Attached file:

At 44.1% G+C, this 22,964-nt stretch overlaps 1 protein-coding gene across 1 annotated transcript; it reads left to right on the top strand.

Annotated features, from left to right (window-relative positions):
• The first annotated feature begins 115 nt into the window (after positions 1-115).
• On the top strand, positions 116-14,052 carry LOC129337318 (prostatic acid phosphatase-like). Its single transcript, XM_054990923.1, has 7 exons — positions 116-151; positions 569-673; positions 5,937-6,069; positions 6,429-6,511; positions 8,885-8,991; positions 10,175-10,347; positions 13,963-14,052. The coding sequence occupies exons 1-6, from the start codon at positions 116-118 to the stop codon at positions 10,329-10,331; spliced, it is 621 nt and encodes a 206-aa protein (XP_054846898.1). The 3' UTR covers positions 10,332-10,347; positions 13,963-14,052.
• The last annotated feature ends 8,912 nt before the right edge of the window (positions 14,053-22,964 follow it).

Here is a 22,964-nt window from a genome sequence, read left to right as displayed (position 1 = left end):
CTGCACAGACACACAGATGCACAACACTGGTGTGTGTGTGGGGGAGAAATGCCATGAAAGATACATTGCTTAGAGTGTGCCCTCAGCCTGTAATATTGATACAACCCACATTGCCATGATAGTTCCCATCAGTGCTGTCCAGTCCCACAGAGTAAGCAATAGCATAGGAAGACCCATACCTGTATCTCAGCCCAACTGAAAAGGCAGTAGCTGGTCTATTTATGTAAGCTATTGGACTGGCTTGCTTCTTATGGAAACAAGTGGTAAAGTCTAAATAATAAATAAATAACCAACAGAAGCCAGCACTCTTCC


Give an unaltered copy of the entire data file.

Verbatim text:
At 44.1% G+C, this 22,964-nt stretch overlaps 1 protein-coding gene across 1 annotated transcript; it reads left to right on the top strand.

Annotated features, from left to right (window-relative positions):
• The first annotated feature begins 115 nt into the window (after positions 1-115).
• On the top strand, positions 116-14,052 carry LOC129337318 (prostatic acid phosphatase-like). Its single transcript, XM_054990923.1, has 7 exons — positions 116-151; positions 569-673; positions 5,937-6,069; positions 6,429-6,511; positions 8,885-8,991; positions 10,175-10,347; positions 13,963-14,052. The coding sequence occupies exons 1-6, from the start codon at positions 116-118 to the stop codon at positions 10,329-10,331; spliced, it is 621 nt and encodes a 206-aa protein (XP_054846898.1). The 3' UTR covers positions 10,332-10,347; positions 13,963-14,052.
• The last annotated feature ends 8,912 nt before the right edge of the window (positions 14,053-22,964 follow it).

Here is a 22,964-nt window from a genome sequence, read left to right as displayed (position 1 = left end):
CTGCACAGACACACAGATGCACAACACTGGTGTGTGTGTGGGGGAGAAATGCCATGAAAGATACATTGCTTAGAGTGTGCCCTCAGCCTGTAATATTGATACAACCCACATTGCCATGATAGTTCCCATCAGTGCTGTCCAGTCCCACAGAGTAAGCAATAGCATAGGAAGACCCATACCTGTATCTCAGCCCAACTGAAAAGGCAGTAGCTGGTCTATTTATGTAAGCTATTGGACTGGCTTGCTTCTTATGGAAACAAGTGGTAAAGTCTAAATAATAAATAAATAACCAACAGAAGCCAGCACTCTTCC